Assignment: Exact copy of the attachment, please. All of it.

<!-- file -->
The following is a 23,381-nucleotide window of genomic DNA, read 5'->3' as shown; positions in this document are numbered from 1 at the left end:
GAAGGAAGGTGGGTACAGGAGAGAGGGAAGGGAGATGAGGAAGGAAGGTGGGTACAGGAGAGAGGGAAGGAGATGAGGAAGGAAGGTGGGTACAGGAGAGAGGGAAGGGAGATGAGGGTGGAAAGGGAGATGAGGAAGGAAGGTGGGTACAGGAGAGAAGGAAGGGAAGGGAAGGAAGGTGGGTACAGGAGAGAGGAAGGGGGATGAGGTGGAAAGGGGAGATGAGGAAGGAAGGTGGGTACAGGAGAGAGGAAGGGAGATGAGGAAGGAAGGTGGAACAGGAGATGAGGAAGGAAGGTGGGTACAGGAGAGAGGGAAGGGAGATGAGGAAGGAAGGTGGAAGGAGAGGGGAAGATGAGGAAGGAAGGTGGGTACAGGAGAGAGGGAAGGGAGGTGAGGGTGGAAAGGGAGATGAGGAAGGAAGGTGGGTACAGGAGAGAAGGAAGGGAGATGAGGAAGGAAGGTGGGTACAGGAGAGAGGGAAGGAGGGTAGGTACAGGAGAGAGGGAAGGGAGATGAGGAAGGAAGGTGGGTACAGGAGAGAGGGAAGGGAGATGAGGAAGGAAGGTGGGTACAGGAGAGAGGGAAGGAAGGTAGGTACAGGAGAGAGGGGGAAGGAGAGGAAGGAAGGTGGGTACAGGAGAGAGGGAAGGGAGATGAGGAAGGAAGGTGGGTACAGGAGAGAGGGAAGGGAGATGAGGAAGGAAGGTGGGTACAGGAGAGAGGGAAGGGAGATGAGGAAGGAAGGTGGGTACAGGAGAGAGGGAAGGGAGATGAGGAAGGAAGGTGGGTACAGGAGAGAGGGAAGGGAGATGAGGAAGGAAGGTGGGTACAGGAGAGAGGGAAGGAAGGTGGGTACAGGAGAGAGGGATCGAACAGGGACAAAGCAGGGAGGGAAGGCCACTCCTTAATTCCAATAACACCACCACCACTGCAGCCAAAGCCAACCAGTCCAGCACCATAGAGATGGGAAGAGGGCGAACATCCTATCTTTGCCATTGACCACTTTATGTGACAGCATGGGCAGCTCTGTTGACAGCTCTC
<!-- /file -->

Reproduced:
The following is a 23,381-nucleotide window of genomic DNA, read 5'->3' as shown; positions in this document are numbered from 1 at the left end:
GAAGGAAGGTGGGTACAGGAGAGAGGGAAGGGAGATGAGGAAGGAAGGTGGGTACAGGAGAGAGGGAAGGAGATGAGGAAGGAAGGTGGGTACAGGAGAGAGGGAAGGGAGATGAGGGTGGAAAGGGAGATGAGGAAGGAAGGTGGGTACAGGAGAGAAGGAAGGGAAGGGAAGGAAGGTGGGTACAGGAGAGAGGAAGGGGGATGAGGTGGAAAGGGGAGATGAGGAAGGAAGGTGGGTACAGGAGAGAGGAAGGGAGATGAGGAAGGAAGGTGGAACAGGAGATGAGGAAGGAAGGTGGGTACAGGAGAGAGGGAAGGGAGATGAGGAAGGAAGGTGGAAGGAGAGGGGAAGATGAGGAAGGAAGGTGGGTACAGGAGAGAGGGAAGGGAGGTGAGGGTGGAAAGGGAGATGAGGAAGGAAGGTGGGTACAGGAGAGAAGGAAGGGAGATGAGGAAGGAAGGTGGGTACAGGAGAGAGGGAAGGAGGGTAGGTACAGGAGAGAGGGAAGGGAGATGAGGAAGGAAGGTGGGTACAGGAGAGAGGGAAGGGAGATGAGGAAGGAAGGTGGGTACAGGAGAGAGGGAAGGAAGGTAGGTACAGGAGAGAGGGGGAAGGAGAGGAAGGAAGGTGGGTACAGGAGAGAGGGAAGGGAGATGAGGAAGGAAGGTGGGTACAGGAGAGAGGGAAGGGAGATGAGGAAGGAAGGTGGGTACAGGAGAGAGGGAAGGGAGATGAGGAAGGAAGGTGGGTACAGGAGAGAGGGAAGGGAGATGAGGAAGGAAGGTGGGTACAGGAGAGAGGGAAGGGAGATGAGGAAGGAAGGTGGGTACAGGAGAGAGGGAAGGAAGGTGGGTACAGGAGAGAGGGATCGAACAGGGACAAAGCAGGGAGGGAAGGCCACTCCTTAATTCCAATAACACCACCACCACTGCAGCCAAAGCCAACCAGTCCAGCACCATAGAGATGGGAAGAGGGCGAACATCCTATCTTTGCCATTGACCACTTTATGTGACAGCATGGGCAGCTCTGTTGACAGCTCTC